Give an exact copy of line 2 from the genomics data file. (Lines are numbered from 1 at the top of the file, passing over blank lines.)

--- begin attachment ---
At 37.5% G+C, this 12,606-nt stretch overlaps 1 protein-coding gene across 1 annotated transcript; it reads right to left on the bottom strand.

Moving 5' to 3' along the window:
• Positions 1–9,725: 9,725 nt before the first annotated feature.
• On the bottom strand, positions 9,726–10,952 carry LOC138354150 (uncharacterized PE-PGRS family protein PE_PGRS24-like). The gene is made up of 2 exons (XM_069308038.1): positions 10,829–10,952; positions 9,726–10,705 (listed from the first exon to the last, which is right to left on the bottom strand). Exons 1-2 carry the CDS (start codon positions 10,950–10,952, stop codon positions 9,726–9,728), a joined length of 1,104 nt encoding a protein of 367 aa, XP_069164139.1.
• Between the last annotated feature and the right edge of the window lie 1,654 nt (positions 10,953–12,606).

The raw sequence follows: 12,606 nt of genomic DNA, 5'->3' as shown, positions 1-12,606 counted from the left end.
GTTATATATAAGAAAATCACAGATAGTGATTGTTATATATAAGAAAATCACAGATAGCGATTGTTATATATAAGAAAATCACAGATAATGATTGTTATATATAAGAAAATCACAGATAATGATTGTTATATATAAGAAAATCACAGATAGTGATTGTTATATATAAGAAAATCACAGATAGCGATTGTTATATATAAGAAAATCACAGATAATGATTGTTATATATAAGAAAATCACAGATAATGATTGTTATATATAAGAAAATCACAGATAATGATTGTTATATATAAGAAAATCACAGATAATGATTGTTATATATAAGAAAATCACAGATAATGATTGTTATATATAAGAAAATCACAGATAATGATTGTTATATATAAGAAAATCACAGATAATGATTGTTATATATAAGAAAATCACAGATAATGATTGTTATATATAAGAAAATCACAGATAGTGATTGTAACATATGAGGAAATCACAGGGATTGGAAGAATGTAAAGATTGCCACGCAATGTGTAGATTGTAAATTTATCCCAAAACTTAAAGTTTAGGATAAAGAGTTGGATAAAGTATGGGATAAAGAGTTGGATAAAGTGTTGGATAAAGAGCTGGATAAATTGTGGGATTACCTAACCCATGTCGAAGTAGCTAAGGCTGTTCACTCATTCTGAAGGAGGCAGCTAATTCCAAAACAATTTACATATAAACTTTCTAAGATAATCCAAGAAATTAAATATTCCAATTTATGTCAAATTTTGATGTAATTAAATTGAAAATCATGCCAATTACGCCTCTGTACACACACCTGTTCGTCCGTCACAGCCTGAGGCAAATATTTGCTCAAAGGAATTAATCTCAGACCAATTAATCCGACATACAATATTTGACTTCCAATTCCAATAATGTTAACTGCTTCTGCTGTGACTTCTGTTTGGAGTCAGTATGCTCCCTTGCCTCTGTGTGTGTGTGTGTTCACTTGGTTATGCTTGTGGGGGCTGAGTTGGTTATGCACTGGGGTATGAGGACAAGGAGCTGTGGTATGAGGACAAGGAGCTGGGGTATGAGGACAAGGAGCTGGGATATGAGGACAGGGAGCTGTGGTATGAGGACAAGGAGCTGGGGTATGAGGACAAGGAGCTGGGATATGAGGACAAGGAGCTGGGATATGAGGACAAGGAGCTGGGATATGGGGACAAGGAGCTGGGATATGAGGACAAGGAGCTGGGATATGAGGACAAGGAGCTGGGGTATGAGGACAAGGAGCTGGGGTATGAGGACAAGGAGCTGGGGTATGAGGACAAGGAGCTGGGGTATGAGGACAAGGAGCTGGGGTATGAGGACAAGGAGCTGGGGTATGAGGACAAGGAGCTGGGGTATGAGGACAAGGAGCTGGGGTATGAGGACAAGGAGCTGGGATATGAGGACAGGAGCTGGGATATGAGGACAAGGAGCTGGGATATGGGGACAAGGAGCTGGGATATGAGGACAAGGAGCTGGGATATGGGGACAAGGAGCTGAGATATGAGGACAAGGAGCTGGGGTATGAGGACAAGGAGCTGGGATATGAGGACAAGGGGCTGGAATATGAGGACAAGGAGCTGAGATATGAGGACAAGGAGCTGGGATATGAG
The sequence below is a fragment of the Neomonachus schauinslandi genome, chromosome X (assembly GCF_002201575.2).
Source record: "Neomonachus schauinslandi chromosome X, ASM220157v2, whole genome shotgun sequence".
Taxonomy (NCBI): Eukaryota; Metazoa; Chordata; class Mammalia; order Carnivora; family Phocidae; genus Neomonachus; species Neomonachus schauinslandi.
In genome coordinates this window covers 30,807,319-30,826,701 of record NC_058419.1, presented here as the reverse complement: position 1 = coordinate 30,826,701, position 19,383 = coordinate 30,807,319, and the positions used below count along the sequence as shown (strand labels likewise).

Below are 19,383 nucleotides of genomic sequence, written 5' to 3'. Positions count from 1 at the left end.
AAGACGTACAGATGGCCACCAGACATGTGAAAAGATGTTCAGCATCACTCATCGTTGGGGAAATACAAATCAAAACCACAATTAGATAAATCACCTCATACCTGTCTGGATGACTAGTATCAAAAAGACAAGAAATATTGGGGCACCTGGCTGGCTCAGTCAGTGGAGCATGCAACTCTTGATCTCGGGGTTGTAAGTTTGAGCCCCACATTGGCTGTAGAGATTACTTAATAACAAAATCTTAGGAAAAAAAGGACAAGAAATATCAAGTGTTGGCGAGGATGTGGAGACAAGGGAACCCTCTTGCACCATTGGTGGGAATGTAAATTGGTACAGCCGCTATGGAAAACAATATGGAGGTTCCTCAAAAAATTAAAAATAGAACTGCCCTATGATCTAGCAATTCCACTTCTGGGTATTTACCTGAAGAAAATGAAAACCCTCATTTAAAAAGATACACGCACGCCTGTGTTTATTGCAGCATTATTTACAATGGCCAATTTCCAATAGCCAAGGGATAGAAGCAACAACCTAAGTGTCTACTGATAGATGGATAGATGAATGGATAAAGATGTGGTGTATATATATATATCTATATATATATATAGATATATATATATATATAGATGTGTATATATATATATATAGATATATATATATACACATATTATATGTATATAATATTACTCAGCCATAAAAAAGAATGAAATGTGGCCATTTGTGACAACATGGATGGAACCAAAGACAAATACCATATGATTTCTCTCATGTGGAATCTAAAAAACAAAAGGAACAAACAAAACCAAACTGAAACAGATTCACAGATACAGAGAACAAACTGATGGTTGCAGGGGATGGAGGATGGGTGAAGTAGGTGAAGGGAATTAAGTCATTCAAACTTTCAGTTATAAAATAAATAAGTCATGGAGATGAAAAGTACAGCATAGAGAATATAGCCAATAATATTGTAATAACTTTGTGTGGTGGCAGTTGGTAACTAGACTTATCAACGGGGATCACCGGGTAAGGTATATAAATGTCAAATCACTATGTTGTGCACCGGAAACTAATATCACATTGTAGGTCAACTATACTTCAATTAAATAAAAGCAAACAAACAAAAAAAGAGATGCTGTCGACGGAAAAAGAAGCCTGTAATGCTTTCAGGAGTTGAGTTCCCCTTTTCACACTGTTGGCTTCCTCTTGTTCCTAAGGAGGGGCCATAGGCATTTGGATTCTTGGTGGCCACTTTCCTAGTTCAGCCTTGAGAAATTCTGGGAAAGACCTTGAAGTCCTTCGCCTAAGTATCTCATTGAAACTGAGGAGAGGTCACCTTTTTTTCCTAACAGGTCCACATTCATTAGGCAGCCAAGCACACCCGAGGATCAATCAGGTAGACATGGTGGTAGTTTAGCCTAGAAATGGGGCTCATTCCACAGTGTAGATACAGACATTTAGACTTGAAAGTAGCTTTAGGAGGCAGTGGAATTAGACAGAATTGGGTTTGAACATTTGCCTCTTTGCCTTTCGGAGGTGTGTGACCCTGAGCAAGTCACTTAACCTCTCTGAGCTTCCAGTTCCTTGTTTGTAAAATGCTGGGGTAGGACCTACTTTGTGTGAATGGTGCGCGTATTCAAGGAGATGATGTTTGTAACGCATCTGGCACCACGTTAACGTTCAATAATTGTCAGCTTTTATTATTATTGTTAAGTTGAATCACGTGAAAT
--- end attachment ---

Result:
Moving 5' to 3' along the window: